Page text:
• Assign different writers to different audiences. If you have multiple writers on your staff, or if you have the option of hiring another content manager, consider assigning a different point person to each audience segment. This will eliminate the segment confusion problem, since each writer can become much more familiar with their respective segment, and not worry about the possibility of overlap.
  • Set up a subdomain or separate website. If the difference between your audience segments is stark, consider the benefits of setting up a subdomain—or even a separate website, if you’ve considered launching a different branch of your brand. This will make the distinction clearer both for your visitors and for your staff, but may come at the cost of brand consistency.
  • Use distinct branding and/or visuals to denote different content. If you want to make a stark distinction between your target audience segments, consider using distinct branding or visuals to denote different types of content. For example, you might offer a signature logo for content targeted at teens, or a different background color for men and women.
  • Establish clean category pages. If you don’t go the subdomain or separate domain route, make sure your category pages are distinct on your blog page. If possible, use a landing page to ask incoming visitors to distinguish themselves, so you can send them to the right cluster of content pages. Otherwise, make each category of content—and their respective target audience—clear and prominent, so visitors see them immediately.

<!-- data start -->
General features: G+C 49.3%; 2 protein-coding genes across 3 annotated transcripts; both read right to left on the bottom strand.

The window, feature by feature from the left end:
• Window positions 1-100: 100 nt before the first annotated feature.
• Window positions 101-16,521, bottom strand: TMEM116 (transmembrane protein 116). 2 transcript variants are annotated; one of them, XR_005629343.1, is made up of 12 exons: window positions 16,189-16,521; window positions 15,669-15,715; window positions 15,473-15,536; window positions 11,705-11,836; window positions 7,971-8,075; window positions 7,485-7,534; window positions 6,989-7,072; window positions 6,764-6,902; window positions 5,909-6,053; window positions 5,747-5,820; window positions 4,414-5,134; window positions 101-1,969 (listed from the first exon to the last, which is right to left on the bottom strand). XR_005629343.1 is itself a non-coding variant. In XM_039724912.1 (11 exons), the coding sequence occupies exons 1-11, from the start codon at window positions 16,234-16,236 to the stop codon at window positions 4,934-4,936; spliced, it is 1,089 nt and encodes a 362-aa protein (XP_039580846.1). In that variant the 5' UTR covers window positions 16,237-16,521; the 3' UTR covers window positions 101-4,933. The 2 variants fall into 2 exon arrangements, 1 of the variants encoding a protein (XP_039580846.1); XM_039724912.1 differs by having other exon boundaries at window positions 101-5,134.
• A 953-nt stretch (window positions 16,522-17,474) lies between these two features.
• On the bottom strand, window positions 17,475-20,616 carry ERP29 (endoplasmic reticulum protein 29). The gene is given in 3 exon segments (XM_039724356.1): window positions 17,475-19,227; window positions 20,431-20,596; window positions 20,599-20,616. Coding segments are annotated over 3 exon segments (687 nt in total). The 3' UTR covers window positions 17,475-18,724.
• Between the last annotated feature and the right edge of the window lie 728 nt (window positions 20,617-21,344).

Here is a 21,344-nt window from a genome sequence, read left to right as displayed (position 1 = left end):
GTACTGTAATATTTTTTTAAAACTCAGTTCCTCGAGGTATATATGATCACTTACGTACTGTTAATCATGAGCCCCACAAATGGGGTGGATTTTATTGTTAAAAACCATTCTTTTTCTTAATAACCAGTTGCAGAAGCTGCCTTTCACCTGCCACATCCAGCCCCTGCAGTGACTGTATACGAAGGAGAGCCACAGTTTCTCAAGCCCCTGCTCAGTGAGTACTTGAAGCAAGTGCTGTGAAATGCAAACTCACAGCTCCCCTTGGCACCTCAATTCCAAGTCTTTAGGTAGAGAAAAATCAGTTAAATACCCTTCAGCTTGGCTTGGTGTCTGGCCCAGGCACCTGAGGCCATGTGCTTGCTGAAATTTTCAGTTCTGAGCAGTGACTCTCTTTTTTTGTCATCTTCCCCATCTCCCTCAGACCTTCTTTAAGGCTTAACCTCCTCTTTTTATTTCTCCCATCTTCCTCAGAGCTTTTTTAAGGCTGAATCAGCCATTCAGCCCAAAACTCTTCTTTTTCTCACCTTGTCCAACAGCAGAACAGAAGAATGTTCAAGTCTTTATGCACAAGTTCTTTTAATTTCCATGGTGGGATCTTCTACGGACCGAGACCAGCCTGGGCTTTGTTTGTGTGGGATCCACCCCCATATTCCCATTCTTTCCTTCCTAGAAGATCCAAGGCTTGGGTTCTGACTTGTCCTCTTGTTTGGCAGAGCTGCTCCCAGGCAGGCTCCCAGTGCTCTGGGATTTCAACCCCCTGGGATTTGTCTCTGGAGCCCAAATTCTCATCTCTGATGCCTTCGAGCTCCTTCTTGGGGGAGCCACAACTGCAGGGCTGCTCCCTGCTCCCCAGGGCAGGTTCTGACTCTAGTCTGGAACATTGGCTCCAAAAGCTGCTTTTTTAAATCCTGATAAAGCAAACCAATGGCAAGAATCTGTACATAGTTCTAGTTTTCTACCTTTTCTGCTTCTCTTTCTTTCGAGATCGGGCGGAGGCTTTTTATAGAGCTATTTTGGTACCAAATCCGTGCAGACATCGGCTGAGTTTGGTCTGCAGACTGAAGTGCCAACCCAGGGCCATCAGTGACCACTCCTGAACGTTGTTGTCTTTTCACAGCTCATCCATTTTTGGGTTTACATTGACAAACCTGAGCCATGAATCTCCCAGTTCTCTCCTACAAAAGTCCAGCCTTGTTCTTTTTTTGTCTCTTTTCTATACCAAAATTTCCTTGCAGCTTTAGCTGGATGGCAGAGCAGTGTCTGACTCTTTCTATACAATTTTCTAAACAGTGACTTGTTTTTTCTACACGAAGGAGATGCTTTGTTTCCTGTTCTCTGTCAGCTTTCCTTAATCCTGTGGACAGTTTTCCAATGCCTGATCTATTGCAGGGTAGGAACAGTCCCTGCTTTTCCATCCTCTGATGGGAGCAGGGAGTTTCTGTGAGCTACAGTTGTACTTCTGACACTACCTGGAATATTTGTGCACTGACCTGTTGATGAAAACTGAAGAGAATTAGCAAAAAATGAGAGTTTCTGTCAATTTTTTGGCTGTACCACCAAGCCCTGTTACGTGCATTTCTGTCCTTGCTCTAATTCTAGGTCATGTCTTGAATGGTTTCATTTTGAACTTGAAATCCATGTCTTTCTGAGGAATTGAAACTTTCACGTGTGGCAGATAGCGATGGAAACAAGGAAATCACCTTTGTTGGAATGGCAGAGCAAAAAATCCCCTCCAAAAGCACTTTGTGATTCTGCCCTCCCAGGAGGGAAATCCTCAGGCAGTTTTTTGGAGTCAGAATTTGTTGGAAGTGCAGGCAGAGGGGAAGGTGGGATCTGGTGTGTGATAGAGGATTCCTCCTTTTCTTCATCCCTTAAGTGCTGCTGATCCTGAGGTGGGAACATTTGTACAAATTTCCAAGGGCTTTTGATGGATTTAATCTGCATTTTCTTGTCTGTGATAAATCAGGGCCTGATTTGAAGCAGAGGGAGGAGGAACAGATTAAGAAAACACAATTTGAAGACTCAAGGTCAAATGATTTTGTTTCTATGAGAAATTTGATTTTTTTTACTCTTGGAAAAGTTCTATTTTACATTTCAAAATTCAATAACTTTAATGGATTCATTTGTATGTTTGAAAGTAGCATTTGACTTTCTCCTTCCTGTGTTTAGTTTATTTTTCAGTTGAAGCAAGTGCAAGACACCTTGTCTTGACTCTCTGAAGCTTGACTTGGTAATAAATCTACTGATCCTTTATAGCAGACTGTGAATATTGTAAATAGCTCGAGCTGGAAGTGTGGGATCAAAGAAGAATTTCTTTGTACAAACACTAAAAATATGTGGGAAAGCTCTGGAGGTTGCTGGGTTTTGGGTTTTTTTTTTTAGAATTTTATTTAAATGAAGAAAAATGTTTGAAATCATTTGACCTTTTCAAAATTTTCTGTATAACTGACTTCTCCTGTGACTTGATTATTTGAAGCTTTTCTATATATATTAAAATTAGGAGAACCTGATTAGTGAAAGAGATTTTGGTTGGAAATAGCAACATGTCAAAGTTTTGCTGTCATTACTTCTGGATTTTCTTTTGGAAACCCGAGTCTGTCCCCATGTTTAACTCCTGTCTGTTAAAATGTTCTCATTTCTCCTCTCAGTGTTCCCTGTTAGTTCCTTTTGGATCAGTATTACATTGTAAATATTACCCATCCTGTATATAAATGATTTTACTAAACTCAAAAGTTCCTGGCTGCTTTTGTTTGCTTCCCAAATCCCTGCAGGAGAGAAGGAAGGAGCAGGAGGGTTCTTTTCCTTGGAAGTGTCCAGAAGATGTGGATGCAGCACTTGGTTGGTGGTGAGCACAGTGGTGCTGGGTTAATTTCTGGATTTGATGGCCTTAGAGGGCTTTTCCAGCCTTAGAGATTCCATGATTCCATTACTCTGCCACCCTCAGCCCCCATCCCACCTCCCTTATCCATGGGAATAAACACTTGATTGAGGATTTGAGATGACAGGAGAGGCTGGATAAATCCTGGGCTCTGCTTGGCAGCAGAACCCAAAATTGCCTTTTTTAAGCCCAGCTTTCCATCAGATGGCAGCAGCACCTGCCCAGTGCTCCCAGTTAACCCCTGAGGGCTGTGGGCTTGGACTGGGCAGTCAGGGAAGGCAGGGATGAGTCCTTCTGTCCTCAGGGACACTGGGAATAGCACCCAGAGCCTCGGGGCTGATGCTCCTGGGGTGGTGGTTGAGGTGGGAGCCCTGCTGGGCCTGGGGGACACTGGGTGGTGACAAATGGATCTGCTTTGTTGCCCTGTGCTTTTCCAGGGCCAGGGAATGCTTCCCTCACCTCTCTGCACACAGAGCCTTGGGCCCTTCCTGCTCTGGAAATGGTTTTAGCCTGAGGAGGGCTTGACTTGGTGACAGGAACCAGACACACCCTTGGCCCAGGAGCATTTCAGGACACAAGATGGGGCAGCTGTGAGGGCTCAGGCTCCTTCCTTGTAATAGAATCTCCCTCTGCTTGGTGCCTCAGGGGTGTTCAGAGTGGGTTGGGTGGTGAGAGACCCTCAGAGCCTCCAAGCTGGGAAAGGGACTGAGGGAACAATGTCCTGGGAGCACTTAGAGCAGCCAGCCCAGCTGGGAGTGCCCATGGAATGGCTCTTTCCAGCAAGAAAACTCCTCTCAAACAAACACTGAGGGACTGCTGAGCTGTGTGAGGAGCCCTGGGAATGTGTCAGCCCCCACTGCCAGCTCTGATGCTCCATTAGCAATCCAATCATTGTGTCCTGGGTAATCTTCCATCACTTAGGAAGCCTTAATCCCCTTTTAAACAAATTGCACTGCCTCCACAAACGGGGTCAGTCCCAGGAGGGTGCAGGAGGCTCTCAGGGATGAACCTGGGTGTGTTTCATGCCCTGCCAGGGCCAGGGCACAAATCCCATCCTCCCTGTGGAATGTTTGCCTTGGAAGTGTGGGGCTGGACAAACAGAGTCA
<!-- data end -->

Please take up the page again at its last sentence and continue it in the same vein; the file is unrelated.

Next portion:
• Create customer personas to evoke the right tone. If you want to nail the tone correctly for each audience segment, you’ll need some formal documentation about what that tone should include. Develop specific customer personas for each of your audience segments, so you’ll have a consistent resource, no matter who’s writing at the time.
  • Avoid gear-switching while writing. If you’re working on the content campaign solo, avoid “gear-switching” as you’re writing. In other words, avoid writing an article for one target segment, then jumping to an article for the other segment. It’s better to write those articles assembly-line style, all at once for each segment; if you can’t do that, at least allow a break between articles so you can reset your frame of mind.